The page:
While I am super anxious to share more info about Burning Skies with you all, I wanted to touch on a subject that, as someone who is committed to becoming a full-time writer, has become very prevalent in my life lately. And that is specifically the sacrifices I’ve been making the last few years, and how all of the people in my life have reacted to it. In a way, this post is part of the core of my blog’s purpose: the trials and triumphs of writing.
More than 20 years ago, I started writing, and it has since become my great passion! I’ve written for so long, I simply can’t remember or imagine my life without it. And I don’t want to imagine a life without it. I had grand dreams of becoming a known author, someone who inspired thousands, even millions with my stories.
Someday. Tomorrow. Eventually.
The dreams I had were always “Someday.” Whenever something came up to distract me from writing, writing became “Tomorrow.” And getting published? “Eventually.”
20 years as a writer, and I had nothing published, outside of Star Trek Dragon’s run on the internet. 20 years without making a dime off of writing (which, if you ever want to write full time, is important.) “Eventually” turned into 20 years.
Not long after I moved to Denver, which was a major turning point in my life, I decided to stop letting that happen. I was going to get published! If not with The Sword of Dragons, than with some other novel! Those of you who have read my blog from the beginning have seen the majority of that struggle.
It started with proving to myself that I could write full time, or as close to it as I could. So when the idea of Chronicles of the Sentinels was born, I decided to work on it, every. Single. Day. And I did. 2 or 3 hours every night after work. 5 or 6 hours every Saturday and Sunday.
In 3 months time, I completed pre-production, writing, and the first series of proofreads and edits on book 1, Legacy. It was, and still is, an exciting story, and if never picked up by an agent, will one day be self published.
I had done it! I had proven to myself that I was a true-to-heart writer.
And when I almost-had-but-lost an agent for Chronicles, that was when I decided to self-publish. I could have started with Chronicles, but I wanted to work on my first love: The Sword of Dragons (Hmm, there’s an idea for a blog: each novel, each series, as a love affair ;) lol)
I had some idea how much work was ahead of me, but I still had no idea just how much work it would take to promote the book and get it out there.
Between writing, editing, and working on my social media presence (such as with the blog you are enjoying right now,) I’ve been doing something writing related almost every day.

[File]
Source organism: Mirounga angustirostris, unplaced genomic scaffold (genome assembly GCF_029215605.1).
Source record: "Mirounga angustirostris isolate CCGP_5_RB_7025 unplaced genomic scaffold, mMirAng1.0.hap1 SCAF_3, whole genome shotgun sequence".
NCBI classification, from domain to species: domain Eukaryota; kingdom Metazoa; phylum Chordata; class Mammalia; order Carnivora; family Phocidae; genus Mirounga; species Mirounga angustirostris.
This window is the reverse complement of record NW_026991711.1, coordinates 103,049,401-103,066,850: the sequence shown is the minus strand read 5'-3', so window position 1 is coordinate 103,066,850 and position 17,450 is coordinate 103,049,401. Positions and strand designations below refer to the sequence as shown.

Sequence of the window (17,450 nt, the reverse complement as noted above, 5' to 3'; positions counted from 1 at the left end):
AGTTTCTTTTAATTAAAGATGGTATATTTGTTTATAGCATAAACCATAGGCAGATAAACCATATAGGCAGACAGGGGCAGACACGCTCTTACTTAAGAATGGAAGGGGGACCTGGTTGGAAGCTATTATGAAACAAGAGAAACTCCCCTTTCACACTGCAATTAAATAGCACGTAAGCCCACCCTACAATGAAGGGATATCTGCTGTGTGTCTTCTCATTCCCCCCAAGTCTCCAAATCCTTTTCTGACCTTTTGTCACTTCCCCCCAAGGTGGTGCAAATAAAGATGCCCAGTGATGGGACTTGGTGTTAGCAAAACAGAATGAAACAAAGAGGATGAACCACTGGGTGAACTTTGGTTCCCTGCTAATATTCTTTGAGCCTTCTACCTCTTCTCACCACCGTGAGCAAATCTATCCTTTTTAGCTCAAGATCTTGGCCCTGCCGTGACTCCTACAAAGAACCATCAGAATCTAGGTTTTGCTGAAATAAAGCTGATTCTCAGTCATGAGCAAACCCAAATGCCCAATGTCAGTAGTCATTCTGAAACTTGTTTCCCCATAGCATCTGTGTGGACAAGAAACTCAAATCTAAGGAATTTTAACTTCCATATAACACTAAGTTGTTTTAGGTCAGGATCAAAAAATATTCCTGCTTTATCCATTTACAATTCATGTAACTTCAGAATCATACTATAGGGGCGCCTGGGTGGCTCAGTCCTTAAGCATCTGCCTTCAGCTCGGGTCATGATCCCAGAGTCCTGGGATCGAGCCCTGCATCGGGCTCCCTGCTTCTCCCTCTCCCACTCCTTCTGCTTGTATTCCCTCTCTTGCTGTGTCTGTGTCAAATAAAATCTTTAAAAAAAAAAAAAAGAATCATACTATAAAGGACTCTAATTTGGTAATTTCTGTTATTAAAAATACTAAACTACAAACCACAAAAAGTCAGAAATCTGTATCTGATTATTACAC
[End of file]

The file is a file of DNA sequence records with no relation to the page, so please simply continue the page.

Balancing Writing with Life
Something else extraordinary has been happening since I moved to Denver. Any one who knew me before I moved here knows that I was once a very shy guy, who would sooner sit at home and play video games that interact with, well, anyone.
Since I’ve moved to Colorado, I’ve slowly emerged from my shell, and have finally built a base of some truly incredible friends, both at work and outside. I’ve gone to conventions, parties, and seen and done things I never, ever thought I would. And I love spending time with my friends, and seeing my family that lives in the area!
But I also work 2 jobs now. At least, that is how I treat my writing – as a 2nd, part-time job. I take it that seriously, and as I build up my platform and start to gain readership, I feel ever-more obligated to keeping up with writing (which is good, in my mind, it keeps me focused :) )
Anyone who has worked more than one job knows that your social life suffers to some extent. I don’t want to lose the friendships I’ve built up, and I genuinely want to spend time with friends and family, but in recent months, I’ve found myself learning to say something very important to anyone who truly desires to make it as a writer, an artist, a singer, ANY passion or artistic endeavor.
Learning to Say No
Before I continue, I know that many of my friends read this blog, and I want to say here and now: no, this post is not a gripe or an attack. In fact, you have no idea how wonderful it makes me feel when you insist I come have drinks with you, or go to a movie, or hang out, I love it! And I love each and every one of you :)
To my fellow aspiring writers, artists, heck to everyone out there with goals and ambitions: the word “no” is something you should learn to be comfortable saying.
In fact I’m suddenly remembering a conversation that my friend Wayne and I had a long while ago. He told me how he often overbooks and spreads himself too thin because he just hasn’t learned to say no when people ask something of him, whether favors or just to hang out.
And when he told me that, and suggested I learned to say no, I took that to heart. With some hesitance, I have started to exercise that powerful word. I hope so very much that my friends understand. I hope that they realize I have fallen so far behind my schedule as a writer, and that I need to make sacrifices to get back on track.
So while the word “yes” is equally as powerful, so is “no”, and if you can learn to balance the two, it will become a truly wondrous superpower!
Too dramatic to call it a superpower? I don’t think so. Because believe me, it is not easy. To all of my friends, I thank you for your patience and understanding, and your continued support of my addiction, uh, I mean passion ;)
And as always, to all of my readers, thank you so much for reading. Something I often write when I sign books, I now say to everyone out there:
Never give up on your dreams!
Thanks for reading :)